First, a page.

Simply In Love
Fandom: Birds of Prey
Disclaimer: DC Comics own the characters, not me.
Summary: Love, love, love shouted from the rooftops, love.
It’s the little things that give them away.
For instance, at this very moment, Dinah is running her finger up and down Barbara’s neck. Not even sexually, just sort of tickling. Up and down, while Barbara’s eyes are half-closed and she’s half-smiling.
Babs and Dinah are in love and everyone knows it except Babs and Dinah.
Helena is fairly certain about this; she’s asked around. The grapevine is good for this sort of thing.
Possibly Batman doesn’t know.
Probably that’s a good thing.
But Babs and Dinah are so much in love that it can hurt to be near them. Helena’s already slept with half of their ex-boyfriends, and for some reason, that’s less scary than the idea of getting in between Oracle and Canary.
And they just don’t know, don’t understand how many people would die or kill to be as comfortable as they are with each other. How lonely it makes Helena feel to watch Barbara put her hand atop Dinah’s and squeeze. The way their patter is always well-timed, taunt and response, snap and snap-back.
“Your hair is getting long,” Dinah comments to Barbara, apropos of nothing. “Do you like it that way?”
“It’s something new,” Barbara answers as Dinah lifts up the mass of it — it’s only shoulder-length, but still, the image is pretty and intimate and Helena burns, she is so lonely. It’d be easier if Babs and Dinah started making out, because then Helena could say something.
Instead she is the third wheel, and watching Dinah twist the mass of hair.
“It’s heavy. I think I like it,” Dinah said. “Helena, what do you think?”
“I never like it shoulder length. Longer or shorter, but it’s so wishy-washy at the shoulders,” Helena replies. “It’s cute, but I’d grow it out just a little longer. That way you can put it up or braid it.”
“Braid it?” Babs asks. “Did I join the Little House on the Prairie while I wasn’t looking?”
“It’d be a fucking twisted version,” Dinah says. “I hated that show. It was so preachy.”
Barbara snorts. “I meant the books, Dinah,” she says. “You didn’t read the books?”
“I’m a blonde. It’s a well-known fact that pretty blonde girls never have to learn to read if they don’t want to,” Dinah sasses. “I read the Lloyd Alexander books. And boy books. Little House was girly and sissy.”
“I loved those books,” Babs says, twisting her face.
“Oh, I bet you did,” Dinah replies, giggling. “So can I braid your hair, then?”
“No,” Barbara says, pulling a face. “You made fun of me, so no, you cannot play with my hair.”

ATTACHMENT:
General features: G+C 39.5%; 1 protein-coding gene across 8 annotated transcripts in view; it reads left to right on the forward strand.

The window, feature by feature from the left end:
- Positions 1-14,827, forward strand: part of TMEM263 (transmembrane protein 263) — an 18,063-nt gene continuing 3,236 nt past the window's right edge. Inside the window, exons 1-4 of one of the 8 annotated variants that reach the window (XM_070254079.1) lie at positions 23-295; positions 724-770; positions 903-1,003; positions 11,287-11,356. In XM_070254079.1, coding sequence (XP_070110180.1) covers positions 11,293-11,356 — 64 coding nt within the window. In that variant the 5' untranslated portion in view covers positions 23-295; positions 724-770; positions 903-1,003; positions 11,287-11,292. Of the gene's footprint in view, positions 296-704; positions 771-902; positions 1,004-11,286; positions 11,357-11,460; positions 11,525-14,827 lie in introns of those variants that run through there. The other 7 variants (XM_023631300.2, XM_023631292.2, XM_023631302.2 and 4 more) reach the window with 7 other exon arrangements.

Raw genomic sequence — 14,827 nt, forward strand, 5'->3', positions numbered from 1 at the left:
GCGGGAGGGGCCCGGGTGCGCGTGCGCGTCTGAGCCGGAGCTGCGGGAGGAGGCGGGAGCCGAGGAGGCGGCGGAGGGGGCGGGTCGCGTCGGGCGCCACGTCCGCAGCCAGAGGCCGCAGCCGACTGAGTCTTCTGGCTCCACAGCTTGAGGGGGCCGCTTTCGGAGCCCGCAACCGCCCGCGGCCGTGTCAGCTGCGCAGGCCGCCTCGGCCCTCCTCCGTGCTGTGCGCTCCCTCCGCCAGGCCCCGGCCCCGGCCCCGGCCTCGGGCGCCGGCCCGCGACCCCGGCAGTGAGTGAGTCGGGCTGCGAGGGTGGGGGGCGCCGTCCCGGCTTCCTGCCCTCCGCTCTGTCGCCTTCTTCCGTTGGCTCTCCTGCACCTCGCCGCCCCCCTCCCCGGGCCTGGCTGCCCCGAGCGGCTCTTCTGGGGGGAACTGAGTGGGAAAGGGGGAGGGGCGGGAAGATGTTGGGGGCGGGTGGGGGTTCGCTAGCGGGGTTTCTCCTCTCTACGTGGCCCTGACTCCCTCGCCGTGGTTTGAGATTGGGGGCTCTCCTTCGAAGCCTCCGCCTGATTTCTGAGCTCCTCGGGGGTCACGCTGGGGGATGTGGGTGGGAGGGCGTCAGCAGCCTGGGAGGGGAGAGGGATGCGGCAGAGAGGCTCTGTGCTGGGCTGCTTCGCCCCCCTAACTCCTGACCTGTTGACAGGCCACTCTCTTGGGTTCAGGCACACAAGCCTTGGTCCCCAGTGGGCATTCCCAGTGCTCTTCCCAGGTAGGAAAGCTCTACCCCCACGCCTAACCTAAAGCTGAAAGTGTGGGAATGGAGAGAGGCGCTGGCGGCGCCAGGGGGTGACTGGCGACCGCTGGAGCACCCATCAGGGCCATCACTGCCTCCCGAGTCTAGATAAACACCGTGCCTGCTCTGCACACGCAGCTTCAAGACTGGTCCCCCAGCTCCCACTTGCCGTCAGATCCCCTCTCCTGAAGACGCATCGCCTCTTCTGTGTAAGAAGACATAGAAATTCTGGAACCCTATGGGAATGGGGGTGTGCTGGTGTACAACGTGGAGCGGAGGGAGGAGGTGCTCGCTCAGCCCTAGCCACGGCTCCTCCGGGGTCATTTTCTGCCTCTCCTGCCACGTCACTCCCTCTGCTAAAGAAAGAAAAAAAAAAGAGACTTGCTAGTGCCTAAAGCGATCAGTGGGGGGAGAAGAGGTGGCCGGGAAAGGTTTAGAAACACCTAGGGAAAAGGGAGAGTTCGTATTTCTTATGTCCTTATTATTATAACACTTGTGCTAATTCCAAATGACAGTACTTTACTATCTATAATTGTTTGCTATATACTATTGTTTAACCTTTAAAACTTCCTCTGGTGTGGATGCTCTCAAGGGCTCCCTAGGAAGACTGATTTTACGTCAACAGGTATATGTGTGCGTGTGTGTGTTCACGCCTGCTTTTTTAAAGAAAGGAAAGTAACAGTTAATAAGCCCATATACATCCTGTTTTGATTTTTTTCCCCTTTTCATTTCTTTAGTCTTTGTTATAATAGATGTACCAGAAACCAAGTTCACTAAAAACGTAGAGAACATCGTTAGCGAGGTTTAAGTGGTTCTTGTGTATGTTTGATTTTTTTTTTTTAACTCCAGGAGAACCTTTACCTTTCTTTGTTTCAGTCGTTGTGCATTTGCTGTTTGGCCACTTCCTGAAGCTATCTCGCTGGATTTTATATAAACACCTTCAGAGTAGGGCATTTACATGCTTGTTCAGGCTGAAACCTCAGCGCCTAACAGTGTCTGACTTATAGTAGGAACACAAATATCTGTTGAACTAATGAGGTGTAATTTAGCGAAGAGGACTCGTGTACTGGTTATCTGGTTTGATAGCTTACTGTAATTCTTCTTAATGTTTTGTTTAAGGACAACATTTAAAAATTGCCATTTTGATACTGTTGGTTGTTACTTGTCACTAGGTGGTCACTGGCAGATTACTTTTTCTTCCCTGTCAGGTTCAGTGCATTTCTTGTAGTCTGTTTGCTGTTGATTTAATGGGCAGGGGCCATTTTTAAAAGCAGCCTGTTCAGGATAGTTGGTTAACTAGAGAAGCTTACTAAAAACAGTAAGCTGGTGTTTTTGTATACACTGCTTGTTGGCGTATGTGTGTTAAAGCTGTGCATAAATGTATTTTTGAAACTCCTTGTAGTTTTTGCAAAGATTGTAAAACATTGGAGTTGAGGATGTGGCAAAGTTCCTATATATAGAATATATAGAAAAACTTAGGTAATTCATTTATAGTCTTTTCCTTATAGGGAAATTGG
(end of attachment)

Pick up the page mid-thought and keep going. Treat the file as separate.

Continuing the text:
Anyone else, Helena would be about ready to say, “why don’t you two just get MARRIED?” but there’s all kinds of wrong about that. First of all, they’d have to go to Canada. Second all, Babs and Dinah don’t know. They just don’t. They’d say that they were partners, the way Batman and Robin are partners, and sexualizing EVERYTHING was degrading. Partners and friends. That’s all.
Helena thinks maybe they have a little bit of lesbian fear, herself. Dinah’s supposedly a giant ho-bag, and Barbara has the undying love of more than a few big-name heroes. It rings a little desperate, because the men come and go, but there’s always each other. The chair probably helps with that, too. And Barbara’s no Kathy Kane. She’s a cop’s kid, she’s a hard-working symbol of the American Dream, and she’s not getting into the politics of sexuality.
Never mind that Nightwings come and go, but if Babs lost Dinah, she’d lose it. And vice versa.
“Helena, I need the juice,” Dinah says, snapping in Helena’s face. “What are you thinking about?”
“Being in love,” Helena says. “It’s got to be nice.”
“Yeah,” Dinah says. “What, you’ve never been in love?”
Helena shrugs. “Sure,” she says. “But not the good kind. The kind where you think you’re in love and then you wonder how you could be that dumb. I wouldn’t mind being in the kind of love where you know that you can trust them.”
Dinah grins sheepishly. “That is really nice,” she admits, and Helena knows Dinah doesn’t know that Babs is looking at her right now, right now, and there’s something possessive there. “But I need juice! And then I will go sell flowers while the small children of Gotham learn from you.”
Barbara slides her the pitcher of juice with a wry smile. “Here,” she says. “Bring home a bunch of something attractive. Something unusual. Tulips.”
“Will do,” Dinah replies. “Lots of colors?”
“As many as you can find,” Barbara says as Dinah pours a glass. “Thank you.”
“Of course,” Dinah says, and Helena’s alone again, as alone as if she weren’t in the room. “An enormous vase of them for you, Babs.”
Like Helena would say, if anyone would ask, it’s clear that Barbara and Dinah are in love, love as real as anything she’s seen.
They give themselves away every moment of every day, but at least unlike most secrets in Gotham and Metropolis and the meta-human world, this is a good secret. A happy secret.
One that Helena can actually enjoy keeping.